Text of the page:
Theorem 5.1

(Adiprasito et al. [1])
  • For every primary basic semi-algebraic set there is an inscribed polytope whose realization space is homotopy equivalent to it.

  • For every finite field extension \(F/\mathbb Q\) of the rationals, there is an inscribed polytope that cannot be realized with coordinates in F.

  • The problem of deciding if a poset is the face lattice of an inscribed [simplicial] polytope is polynomially equivalent to the existential theory of the reals (ETR). In particular, it is NP-hard.

In the last point we can even ask the polytopes to be simplicial. This follows from a weak universality theorem for inscribed simplicial polytopes, which also appears in [1]. In this case, we can only find polytopes whose realization space retracts onto the semi-algebraic set, instead of having homotopy equivalence as in the general case.

The inscribed analogue to Richter-Gebert’s result for 4-polytopes is still missing.

Question 5.2

(Adiprasito et al. [1]) Is there universality for inscribed polytopes in bounded dimension, say for 4-polytopes inscribed into \(\mathbb S^{3}\)?

The proof of Theorem 5.1 strongly relies on the results of Mnëv. The strategy is to start with certain polytopes with intricate realization spaces, and then to show that their inscribed realization spaces are equally involved. In particular, it does not prove that it is hard to decide inscribability once we already know that the face lattice corresponds to a polytope. However, inscribability is itself a complex condition, and hence one can expect that it increases the complexity of the corresponding realization spaces. This could lead to a proof of universality that is intrinsic to inscribed polytopes, and hopefully to advances in the previous question. A first step in this direction could be to find a polytope P such that \(\mathscr {R}_{\text {ins}}(P)\) is disconnected while \(\mathscr {R}_{\text {pol}}(P)\) is not.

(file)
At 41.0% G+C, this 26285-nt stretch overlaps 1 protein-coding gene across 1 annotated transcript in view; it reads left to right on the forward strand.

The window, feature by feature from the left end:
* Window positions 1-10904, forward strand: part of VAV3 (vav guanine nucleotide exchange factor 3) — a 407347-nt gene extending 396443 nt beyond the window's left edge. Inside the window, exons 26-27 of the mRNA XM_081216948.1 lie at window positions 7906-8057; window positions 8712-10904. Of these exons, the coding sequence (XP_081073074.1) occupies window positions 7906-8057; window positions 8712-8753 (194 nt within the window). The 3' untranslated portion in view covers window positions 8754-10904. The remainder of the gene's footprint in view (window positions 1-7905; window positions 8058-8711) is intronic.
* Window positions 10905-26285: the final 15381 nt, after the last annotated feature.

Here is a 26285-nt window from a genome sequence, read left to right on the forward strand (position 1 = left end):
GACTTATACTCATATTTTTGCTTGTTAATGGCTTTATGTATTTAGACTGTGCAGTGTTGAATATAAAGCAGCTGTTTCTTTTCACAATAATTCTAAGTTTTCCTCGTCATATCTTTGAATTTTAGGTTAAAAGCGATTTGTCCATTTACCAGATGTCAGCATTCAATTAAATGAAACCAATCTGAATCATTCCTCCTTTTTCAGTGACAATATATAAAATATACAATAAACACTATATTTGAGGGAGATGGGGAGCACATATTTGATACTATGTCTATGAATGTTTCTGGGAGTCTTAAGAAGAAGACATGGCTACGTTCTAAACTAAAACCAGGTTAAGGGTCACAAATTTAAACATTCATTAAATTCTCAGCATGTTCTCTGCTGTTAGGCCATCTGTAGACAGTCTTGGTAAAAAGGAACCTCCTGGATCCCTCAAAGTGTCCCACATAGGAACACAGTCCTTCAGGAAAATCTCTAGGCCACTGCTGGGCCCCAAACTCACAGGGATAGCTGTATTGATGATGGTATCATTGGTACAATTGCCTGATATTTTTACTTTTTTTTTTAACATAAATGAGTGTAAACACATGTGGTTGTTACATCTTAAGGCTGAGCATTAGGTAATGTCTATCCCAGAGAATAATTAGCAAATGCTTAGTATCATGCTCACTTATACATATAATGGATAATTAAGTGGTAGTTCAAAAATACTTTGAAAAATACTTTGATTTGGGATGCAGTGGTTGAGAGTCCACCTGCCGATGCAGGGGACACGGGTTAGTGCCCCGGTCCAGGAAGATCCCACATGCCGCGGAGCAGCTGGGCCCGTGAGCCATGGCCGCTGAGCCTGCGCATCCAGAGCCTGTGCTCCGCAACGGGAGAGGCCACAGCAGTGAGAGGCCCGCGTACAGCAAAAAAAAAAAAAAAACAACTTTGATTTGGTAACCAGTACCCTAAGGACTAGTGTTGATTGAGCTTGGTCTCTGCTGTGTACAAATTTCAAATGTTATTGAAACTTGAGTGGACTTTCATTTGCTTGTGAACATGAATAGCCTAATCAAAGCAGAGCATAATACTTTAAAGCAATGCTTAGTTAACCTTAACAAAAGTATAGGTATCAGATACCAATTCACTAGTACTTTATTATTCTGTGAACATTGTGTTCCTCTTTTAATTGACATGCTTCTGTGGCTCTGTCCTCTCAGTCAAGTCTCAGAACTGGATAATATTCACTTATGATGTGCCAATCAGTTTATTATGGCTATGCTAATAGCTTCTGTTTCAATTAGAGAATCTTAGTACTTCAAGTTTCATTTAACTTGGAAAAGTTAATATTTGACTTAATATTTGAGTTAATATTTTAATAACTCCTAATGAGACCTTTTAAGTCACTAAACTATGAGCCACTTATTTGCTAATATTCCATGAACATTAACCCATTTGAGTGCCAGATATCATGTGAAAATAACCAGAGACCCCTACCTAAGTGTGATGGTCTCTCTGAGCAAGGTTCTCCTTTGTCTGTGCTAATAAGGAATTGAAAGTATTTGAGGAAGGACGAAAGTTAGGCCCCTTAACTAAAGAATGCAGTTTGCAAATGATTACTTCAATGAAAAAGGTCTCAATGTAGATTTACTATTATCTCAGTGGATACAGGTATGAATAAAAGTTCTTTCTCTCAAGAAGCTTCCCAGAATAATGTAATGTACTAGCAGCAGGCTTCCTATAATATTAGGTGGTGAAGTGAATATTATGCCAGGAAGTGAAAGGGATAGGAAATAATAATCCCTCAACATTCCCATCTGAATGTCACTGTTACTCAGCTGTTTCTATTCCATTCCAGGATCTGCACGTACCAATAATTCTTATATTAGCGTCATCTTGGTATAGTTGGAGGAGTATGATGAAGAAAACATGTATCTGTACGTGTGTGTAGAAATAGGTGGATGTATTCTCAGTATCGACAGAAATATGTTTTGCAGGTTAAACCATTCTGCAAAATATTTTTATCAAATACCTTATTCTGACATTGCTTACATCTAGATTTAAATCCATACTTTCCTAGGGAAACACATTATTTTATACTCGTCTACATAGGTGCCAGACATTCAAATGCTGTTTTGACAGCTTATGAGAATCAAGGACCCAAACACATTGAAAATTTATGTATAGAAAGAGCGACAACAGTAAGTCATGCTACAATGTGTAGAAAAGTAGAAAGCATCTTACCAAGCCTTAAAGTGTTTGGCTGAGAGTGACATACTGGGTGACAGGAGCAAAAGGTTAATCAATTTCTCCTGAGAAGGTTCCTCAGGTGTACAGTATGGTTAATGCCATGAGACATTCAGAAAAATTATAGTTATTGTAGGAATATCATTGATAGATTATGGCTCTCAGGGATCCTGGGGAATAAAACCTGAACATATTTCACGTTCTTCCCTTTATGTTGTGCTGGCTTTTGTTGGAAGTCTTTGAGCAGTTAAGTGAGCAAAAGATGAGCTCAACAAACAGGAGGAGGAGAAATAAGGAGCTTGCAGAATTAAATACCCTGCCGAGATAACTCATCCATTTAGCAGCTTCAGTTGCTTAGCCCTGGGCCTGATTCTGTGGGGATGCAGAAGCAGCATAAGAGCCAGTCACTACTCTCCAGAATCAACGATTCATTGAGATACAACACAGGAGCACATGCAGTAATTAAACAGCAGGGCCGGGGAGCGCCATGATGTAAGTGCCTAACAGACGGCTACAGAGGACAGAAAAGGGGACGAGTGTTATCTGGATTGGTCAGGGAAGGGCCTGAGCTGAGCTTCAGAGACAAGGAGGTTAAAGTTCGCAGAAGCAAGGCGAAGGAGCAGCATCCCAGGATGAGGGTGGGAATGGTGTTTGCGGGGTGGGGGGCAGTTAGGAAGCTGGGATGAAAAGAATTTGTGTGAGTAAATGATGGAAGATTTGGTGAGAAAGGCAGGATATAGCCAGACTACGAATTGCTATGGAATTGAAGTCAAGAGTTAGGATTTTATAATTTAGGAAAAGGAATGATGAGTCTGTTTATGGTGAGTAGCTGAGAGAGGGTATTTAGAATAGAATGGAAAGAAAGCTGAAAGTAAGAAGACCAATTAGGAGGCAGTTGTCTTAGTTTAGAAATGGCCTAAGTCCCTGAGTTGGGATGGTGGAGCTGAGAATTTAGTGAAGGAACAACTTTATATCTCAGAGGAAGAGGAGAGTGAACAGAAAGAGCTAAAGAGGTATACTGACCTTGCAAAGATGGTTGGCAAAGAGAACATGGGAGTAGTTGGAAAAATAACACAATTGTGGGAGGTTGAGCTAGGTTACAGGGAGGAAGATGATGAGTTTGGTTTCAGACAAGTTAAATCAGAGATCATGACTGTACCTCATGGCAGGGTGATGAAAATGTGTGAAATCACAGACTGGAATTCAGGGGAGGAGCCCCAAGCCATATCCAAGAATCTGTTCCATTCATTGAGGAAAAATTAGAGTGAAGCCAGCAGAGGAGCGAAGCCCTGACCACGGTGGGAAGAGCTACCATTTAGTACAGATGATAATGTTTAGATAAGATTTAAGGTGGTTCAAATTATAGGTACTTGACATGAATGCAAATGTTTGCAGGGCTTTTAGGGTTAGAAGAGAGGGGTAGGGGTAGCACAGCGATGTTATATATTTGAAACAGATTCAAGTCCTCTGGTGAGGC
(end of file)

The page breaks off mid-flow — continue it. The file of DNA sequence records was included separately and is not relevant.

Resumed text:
Question 5.3

Is there universality for the realization spaces \(\mathscr {R}_{\text {ins}}(P)\) for a class of inscribable polytopes P whose general realization spaces \(\mathscr {R}_{\text {pol}}(P)\) are trivial (in particular, contractible)?

6 (i, j)-Scribability

We have already referred to the Koebe–Andreev–Thurston Theorem. One is tempted to ask if similar behaviors might also appear in higher dimensions. The answer is no. Egon Schulte used an inductive argument over non-inscribable/non-circumscribable 3-polytopes to show that, for every \(d\geqslant 4\), and every \(0 \leqslant k\leqslant d-1\), there are d-polytopes that cannot be realized with all their k-faces tangent to the sphere [38]. Of course, this opens the door to ask for a characterization of k-scribable polytopes. There are almost no results in this direction, which is definitely an interesting research topic.

We will, however, consider a different problem. If we take an edge-scribed realization of a 3-polytope, it has also the following property: All the vertices are outside the ball while all the facets cut the ball. This kind of realizations are studied in [8]. Here a polytope is said to be (i, j)-scribed if all its i-faces “avoid” the sphere while all the j-faces “cut” it. The definitions for cutting and avoiding that seem to work better say that a face Fcuts the ball if there is a point of the unit ball in its relative interior, and that it avoids the ball if there is a hyperplane H, supporting for F, which completely contains P and the ball in one of the closed halfspaces it defines. (This somehow involved definition is needed if we want a self-dual concept that reduces to classical k-scribability when \(i=j=k\).)

The weakest condition occurs when \(i=0\) and \(j=d-1\):

Question 6.1

Does every polytope have a realization where every vertex avoids the ball and every facet cuts the ball?